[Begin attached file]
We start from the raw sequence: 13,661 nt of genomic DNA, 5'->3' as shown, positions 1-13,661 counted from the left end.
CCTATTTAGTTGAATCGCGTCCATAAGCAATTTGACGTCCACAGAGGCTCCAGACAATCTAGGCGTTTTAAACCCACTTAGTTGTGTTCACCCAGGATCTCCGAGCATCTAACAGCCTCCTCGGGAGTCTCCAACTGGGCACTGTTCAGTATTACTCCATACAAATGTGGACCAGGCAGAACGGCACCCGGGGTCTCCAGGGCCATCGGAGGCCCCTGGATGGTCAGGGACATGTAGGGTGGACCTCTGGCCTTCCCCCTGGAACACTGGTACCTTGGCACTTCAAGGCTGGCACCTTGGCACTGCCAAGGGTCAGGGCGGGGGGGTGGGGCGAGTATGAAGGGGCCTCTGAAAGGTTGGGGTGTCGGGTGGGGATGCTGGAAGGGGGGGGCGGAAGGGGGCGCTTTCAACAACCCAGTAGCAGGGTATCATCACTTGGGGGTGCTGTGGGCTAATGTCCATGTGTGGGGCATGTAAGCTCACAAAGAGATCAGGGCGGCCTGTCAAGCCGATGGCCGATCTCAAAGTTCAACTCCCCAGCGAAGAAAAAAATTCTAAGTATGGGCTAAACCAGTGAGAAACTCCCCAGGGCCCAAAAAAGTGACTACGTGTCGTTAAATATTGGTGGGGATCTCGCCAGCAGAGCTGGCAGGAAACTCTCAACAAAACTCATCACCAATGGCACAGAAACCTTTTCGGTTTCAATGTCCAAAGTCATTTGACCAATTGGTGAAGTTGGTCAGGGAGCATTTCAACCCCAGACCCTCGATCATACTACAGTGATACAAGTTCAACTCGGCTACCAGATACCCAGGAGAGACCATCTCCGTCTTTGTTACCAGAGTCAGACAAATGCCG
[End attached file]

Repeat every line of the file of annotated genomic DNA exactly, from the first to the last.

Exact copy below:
We start from the raw sequence: 13,661 nt of genomic DNA, 5'->3' as shown, positions 1-13,661 counted from the left end.
CCTATTTAGTTGAATCGCGTCCATAAGCAATTTGACGTCCACAGAGGCTCCAGACAATCTAGGCGTTTTAAACCCACTTAGTTGTGTTCACCCAGGATCTCCGAGCATCTAACAGCCTCCTCGGGAGTCTCCAACTGGGCACTGTTCAGTATTACTCCATACAAATGTGGACCAGGCAGAACGGCACCCGGGGTCTCCAGGGCCATCGGAGGCCCCTGGATGGTCAGGGACATGTAGGGTGGACCTCTGGCCTTCCCCCTGGAACACTGGTACCTTGGCACTTCAAGGCTGGCACCTTGGCACTGCCAAGGGTCAGGGCGGGGGGGTGGGGCGAGTATGAAGGGGCCTCTGAAAGGTTGGGGTGTCGGGTGGGGATGCTGGAAGGGGGGGGCGGAAGGGGGCGCTTTCAACAACCCAGTAGCAGGGTATCATCACTTGGGGGTGCTGTGGGCTAATGTCCATGTGTGGGGCATGTAAGCTCACAAAGAGATCAGGGCGGCCTGTCAAGCCGATGGCCGATCTCAAAGTTCAACTCCCCAGCGAAGAAAAAAATTCTAAGTATGGGCTAAACCAGTGAGAAACTCCCCAGGGCCCAAAAAAGTGACTACGTGTCGTTAAATATTGGTGGGGATCTCGCCAGCAGAGCTGGCAGGAAACTCTCAACAAAACTCATCACCAATGGCACAGAAACCTTTTCGGTTTCAATGTCCAAAGTCATTTGACCAATTGGTGAAGTTGGTCAGGGAGCATTTCAACCCCAGACCCTCGATCATACTACAGTGATACAAGTTCAACTCGGCTACCAGATACCCAGGAGAGACCATCTCCGTCTTTGTTACCAGAGTCAGACAAATGCCG